Eric GansCorresponding author

René Girard and the Deferral of Violence

23/2 – Fall 2018, pages 155-170
Date of online publication: 30 October 2019
Date of publication: 30 October 2019


René Girard’s anthropology goes beyond Durkheim and Freud in seek- ing knowledge in literary, mythical, and religious texts. Girard’s primary intuition is that human culture originated in response to the danger of violent mimetic crises among increasingly intelligent hominins, whose imitation of each other’s desires led to conflict. These crises were resolved by the mechanism of emissary murder: the proto-human community came to focus its aggression on a single scapegoat whose unanimous lynching, by “miraculously” bringing peace, led to its ritual rep- etition in sacrifice. Because this theory fails to found the signs of human language and worship on the deferral of spontaneous action, Girard can only attribute the internal peace necessary to the human community to the exhaustion of violent aggression. Instead, generative anthropology proposes that, beginning from the premise that the need to control internecine violence was the source of the human, an appropriative gesture toward an object of common desire, deferred out of fear of violence, becomes understood as a sign of the object’s sacred/interdicted status, after which it can be peacefully divided among the group. Following this originary event, the sacred/signifying universe of language and religion gradually comes to include the totality of human activity.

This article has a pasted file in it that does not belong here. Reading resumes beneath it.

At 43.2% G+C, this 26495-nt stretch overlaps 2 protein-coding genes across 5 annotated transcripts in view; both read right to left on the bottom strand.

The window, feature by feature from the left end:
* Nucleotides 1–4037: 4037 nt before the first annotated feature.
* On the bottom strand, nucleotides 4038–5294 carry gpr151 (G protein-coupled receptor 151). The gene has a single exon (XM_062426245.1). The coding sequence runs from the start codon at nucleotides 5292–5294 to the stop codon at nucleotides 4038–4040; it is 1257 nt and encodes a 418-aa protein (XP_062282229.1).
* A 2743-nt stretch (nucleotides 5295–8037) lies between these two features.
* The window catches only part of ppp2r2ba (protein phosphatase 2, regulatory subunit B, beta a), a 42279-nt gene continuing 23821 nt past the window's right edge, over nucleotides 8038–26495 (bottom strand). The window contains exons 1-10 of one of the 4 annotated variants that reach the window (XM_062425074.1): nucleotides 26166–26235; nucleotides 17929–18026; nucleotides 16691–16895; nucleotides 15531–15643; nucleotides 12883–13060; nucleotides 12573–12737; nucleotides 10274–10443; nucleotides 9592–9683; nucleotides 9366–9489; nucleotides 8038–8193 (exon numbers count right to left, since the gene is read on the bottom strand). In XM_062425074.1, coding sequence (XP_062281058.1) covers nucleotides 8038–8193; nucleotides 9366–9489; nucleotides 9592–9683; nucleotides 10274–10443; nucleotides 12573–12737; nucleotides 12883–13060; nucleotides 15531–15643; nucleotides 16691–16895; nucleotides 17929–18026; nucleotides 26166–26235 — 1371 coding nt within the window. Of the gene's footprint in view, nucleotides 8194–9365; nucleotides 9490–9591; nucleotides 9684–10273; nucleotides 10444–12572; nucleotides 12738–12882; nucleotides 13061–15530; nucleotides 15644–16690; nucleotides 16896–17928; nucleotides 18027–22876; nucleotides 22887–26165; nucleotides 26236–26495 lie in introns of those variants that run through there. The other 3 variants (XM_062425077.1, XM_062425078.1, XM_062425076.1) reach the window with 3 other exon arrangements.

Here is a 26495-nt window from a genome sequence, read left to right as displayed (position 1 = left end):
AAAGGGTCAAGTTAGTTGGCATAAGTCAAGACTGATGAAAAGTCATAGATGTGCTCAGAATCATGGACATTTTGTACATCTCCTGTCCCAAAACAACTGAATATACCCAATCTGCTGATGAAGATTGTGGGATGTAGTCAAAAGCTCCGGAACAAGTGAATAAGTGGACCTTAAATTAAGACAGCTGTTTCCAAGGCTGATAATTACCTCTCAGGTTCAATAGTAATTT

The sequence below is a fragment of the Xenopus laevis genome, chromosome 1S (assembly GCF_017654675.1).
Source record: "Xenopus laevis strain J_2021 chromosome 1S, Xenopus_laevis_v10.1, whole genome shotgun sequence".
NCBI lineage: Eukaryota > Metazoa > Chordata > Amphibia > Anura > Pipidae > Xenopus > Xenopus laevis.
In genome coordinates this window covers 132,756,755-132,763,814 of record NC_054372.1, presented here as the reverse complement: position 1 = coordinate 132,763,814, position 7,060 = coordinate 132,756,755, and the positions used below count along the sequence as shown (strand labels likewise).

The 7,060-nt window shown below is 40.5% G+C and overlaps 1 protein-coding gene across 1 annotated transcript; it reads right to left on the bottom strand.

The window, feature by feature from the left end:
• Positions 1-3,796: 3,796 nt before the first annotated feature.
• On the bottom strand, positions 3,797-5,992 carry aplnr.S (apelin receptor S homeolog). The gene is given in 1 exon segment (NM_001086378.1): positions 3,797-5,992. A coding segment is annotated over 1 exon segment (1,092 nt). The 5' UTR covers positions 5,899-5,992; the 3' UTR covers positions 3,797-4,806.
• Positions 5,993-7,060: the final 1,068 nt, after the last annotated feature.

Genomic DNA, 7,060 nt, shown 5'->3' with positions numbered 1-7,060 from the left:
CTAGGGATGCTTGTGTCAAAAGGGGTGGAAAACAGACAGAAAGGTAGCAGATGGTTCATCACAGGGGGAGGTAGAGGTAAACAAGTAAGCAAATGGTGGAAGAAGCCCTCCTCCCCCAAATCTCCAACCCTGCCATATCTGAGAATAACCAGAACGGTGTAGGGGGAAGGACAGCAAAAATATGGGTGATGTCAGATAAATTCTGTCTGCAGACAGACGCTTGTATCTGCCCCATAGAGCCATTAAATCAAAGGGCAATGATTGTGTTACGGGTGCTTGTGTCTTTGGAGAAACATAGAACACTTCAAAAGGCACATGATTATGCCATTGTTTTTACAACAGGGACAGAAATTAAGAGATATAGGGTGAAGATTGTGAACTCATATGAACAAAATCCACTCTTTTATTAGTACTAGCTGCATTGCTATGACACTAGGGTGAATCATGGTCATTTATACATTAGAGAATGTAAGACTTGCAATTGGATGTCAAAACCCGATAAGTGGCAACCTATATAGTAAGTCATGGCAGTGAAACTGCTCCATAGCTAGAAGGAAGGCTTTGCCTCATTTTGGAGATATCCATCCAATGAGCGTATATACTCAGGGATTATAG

Cite this article

Gans, Eric. “René Girard and Deferral of Violence.” Forum Philosophicum 23, no. 2 (2018): 155–70. doi: 10.35765/forphil.2018.2302.09.